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Last Updated: Tuesday, 12 February 2008, 19:26 GMT
US banks join mortgage help plan
A glut of unsold homes is depressing US house prices
US homeowners will get extra time to renegotiate mortgage payments
Six major US banks are taking part in an initiative to help homeowners struggling to pay their mortgages.

Bank of America, Citigroup, Countrywide Financial, JP Morgan Chase, Washington Mutual and Wells Fargo are those taking part in "Project Lifeline".

Backed by the US Treasury Department and Housing Department, people failing to pay their mortgages will have the foreclosure process halted for 30 days.

It is hoped that more affordable payments can then be negotiated.

'Way out'

Project Lifeline extends the current assistance available to holders of sub-prime mortgages to those with all forms of home loans.

Project Lifeline is a valuable response, literally a lifeline, for people on the brink of the final steps in foreclosure
Housing and Urban Development Secretary Alphonso Jackson

It will be available to those homeowners whose mortgage payments are 90 days or more late.

The six banks taking part service almost 50% of the mortgages in the US.

"Project Lifeline is a valuable response, literally a lifeline, for people on the brink of the final steps in foreclosure," said Housing and Urban Development Secretary Alphonso Jackson.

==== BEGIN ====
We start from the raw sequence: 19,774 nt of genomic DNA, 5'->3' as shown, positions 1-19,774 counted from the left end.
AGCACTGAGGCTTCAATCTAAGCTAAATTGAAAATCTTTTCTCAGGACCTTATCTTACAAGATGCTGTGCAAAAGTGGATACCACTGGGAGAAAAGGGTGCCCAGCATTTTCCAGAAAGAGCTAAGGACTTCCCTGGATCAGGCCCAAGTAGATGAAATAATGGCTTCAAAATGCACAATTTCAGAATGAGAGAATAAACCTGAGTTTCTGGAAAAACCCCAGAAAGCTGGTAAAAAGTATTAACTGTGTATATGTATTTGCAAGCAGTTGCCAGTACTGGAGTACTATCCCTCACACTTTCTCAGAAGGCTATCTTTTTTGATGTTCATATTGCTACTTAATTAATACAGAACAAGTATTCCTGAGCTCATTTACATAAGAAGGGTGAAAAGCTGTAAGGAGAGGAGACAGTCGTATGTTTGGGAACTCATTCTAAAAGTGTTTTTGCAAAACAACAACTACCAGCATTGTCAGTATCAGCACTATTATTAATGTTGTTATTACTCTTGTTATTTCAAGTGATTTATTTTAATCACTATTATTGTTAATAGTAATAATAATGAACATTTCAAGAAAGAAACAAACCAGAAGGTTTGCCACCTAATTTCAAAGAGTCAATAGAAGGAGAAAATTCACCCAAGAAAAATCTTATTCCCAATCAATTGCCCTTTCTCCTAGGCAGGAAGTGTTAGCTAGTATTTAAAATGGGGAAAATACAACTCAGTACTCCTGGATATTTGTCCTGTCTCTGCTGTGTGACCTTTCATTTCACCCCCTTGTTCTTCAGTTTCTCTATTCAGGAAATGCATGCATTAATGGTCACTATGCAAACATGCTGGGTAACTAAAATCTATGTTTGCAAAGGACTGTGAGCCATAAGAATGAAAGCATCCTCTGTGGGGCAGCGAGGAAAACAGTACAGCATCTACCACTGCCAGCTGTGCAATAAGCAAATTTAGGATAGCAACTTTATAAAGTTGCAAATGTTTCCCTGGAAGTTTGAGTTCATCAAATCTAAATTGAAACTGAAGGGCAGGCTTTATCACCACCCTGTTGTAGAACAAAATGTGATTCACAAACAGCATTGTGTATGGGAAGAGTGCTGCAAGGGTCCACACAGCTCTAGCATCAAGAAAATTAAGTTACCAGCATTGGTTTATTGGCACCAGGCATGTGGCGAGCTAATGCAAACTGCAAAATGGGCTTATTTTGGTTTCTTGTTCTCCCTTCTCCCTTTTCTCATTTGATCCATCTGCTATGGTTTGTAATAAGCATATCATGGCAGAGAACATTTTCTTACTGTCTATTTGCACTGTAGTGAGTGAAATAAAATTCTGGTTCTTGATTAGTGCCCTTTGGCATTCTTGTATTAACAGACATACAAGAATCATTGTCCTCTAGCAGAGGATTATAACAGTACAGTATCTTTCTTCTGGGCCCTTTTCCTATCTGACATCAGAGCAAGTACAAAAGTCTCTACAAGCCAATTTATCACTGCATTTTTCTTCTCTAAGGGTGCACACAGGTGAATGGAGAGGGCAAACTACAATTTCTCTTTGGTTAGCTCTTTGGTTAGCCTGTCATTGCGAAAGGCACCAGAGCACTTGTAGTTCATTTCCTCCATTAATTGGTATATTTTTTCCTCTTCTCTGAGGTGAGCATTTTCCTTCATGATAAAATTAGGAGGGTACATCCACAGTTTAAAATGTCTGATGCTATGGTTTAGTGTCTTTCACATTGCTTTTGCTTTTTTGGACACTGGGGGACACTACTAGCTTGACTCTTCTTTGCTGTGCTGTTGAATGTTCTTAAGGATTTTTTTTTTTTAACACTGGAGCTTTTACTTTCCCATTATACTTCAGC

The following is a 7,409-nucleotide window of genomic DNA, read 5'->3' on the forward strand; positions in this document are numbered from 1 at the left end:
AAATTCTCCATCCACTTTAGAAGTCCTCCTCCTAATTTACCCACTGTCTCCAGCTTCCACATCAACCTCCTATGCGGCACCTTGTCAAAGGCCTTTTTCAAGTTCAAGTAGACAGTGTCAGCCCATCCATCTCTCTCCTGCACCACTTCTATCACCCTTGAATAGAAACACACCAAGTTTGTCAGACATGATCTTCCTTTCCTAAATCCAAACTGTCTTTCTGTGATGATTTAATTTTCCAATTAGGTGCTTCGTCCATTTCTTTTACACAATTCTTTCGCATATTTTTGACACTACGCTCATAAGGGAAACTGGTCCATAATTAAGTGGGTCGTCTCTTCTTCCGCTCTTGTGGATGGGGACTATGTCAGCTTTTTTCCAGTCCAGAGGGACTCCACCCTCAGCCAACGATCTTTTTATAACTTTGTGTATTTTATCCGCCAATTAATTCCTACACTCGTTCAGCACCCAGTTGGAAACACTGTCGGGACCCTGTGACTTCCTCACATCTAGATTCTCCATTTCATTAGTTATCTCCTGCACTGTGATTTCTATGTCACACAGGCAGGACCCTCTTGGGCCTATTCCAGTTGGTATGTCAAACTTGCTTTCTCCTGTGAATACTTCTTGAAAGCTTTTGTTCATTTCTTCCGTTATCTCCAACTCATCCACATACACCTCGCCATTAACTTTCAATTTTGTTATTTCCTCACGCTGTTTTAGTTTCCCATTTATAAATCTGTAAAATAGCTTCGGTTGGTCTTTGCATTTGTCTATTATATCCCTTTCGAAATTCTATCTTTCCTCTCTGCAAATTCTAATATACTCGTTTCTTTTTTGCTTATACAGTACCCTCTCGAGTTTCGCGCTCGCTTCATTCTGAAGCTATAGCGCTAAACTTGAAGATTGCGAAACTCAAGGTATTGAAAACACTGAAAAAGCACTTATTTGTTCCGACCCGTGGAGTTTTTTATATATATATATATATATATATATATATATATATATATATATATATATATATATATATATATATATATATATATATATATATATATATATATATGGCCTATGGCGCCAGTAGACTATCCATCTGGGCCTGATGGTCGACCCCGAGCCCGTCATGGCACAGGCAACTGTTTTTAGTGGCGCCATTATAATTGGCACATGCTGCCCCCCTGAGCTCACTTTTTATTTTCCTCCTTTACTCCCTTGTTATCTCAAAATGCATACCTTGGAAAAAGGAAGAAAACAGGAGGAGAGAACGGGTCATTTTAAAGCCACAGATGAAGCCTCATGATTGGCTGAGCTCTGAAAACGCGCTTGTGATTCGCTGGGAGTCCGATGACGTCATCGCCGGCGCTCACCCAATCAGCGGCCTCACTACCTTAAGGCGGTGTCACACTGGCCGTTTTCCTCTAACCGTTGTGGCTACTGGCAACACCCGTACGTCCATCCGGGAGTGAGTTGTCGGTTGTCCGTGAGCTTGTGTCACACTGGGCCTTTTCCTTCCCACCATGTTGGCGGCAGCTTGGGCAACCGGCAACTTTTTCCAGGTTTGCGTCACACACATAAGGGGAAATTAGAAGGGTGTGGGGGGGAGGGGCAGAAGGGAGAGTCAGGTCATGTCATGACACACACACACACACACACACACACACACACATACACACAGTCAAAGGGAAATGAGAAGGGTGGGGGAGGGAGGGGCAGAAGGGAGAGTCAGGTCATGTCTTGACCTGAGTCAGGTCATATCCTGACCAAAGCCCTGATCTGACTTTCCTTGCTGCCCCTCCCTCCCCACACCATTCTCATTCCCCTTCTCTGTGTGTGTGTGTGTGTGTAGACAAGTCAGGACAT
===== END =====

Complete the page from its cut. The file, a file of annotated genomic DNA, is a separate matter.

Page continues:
He added that the aim was to provide a temporary pause in the foreclosure process "long enough to find a way out" by allowing homeowners and lenders to negotiate more affordable mortgage payments.

Yet Treasury Secretary Henry Paulson cautioned that Project Lifeline would not be a "silver bullet".

He said it was not designed to bail out real estate speculators, "or those who committed fraud during the mortgage process".

Bank of America president of consumer real estate, Floyd Robinson, said each case would be looked at individually.

"We will look at each individual circumstance, homeowner to homeowner, and certainly be willing to do that if necessary," he said.

The current sub-prime assistance plan is called "Hope Now".

The banks say this has helped 545,000 sub-prime borrowers in the last six months of 2007.

One family struggle to keep up with payments

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